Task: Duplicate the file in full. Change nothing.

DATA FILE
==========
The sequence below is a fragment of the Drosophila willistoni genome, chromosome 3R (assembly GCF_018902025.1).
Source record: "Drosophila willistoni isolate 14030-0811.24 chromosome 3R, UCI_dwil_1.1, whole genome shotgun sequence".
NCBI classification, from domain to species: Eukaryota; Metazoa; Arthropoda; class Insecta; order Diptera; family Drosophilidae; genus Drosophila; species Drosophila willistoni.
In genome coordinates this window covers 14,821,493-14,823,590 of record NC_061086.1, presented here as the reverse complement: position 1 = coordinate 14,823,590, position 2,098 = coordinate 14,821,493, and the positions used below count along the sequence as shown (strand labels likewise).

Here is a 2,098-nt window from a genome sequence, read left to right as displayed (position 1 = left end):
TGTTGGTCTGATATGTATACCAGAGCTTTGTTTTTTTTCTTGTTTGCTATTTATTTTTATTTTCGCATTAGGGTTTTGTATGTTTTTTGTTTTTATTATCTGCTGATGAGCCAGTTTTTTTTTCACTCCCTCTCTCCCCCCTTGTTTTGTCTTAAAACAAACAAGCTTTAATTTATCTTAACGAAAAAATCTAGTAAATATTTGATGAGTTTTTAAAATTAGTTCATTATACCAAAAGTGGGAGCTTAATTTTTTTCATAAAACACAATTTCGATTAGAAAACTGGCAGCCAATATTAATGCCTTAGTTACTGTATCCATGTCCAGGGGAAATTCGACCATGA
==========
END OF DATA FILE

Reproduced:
The sequence below is a fragment of the Drosophila willistoni genome, chromosome 3R (assembly GCF_018902025.1).
Source record: "Drosophila willistoni isolate 14030-0811.24 chromosome 3R, UCI_dwil_1.1, whole genome shotgun sequence".
NCBI classification, from domain to species: Eukaryota; Metazoa; Arthropoda; class Insecta; order Diptera; family Drosophilidae; genus Drosophila; species Drosophila willistoni.
In genome coordinates this window covers 14,821,493-14,823,590 of record NC_061086.1, presented here as the reverse complement: position 1 = coordinate 14,823,590, position 2,098 = coordinate 14,821,493, and the positions used below count along the sequence as shown (strand labels likewise).

Here is a 2,098-nt window from a genome sequence, read left to right as displayed (position 1 = left end):
TGTTGGTCTGATATGTATACCAGAGCTTTGTTTTTTTTCTTGTTTGCTATTTATTTTTATTTTCGCATTAGGGTTTTGTATGTTTTTTGTTTTTATTATCTGCTGATGAGCCAGTTTTTTTTTCACTCCCTCTCTCCCCCCTTGTTTTGTCTTAAAACAAACAAGCTTTAATTTATCTTAACGAAAAAATCTAGTAAATATTTGATGAGTTTTTAAAATTAGTTCATTATACCAAAAGTGGGAGCTTAATTTTTTTCATAAAACACAATTTCGATTAGAAAACTGGCAGCCAATATTAATGCCTTAGTTACTGTATCCATGTCCAGGGGAAATTCGACCATGA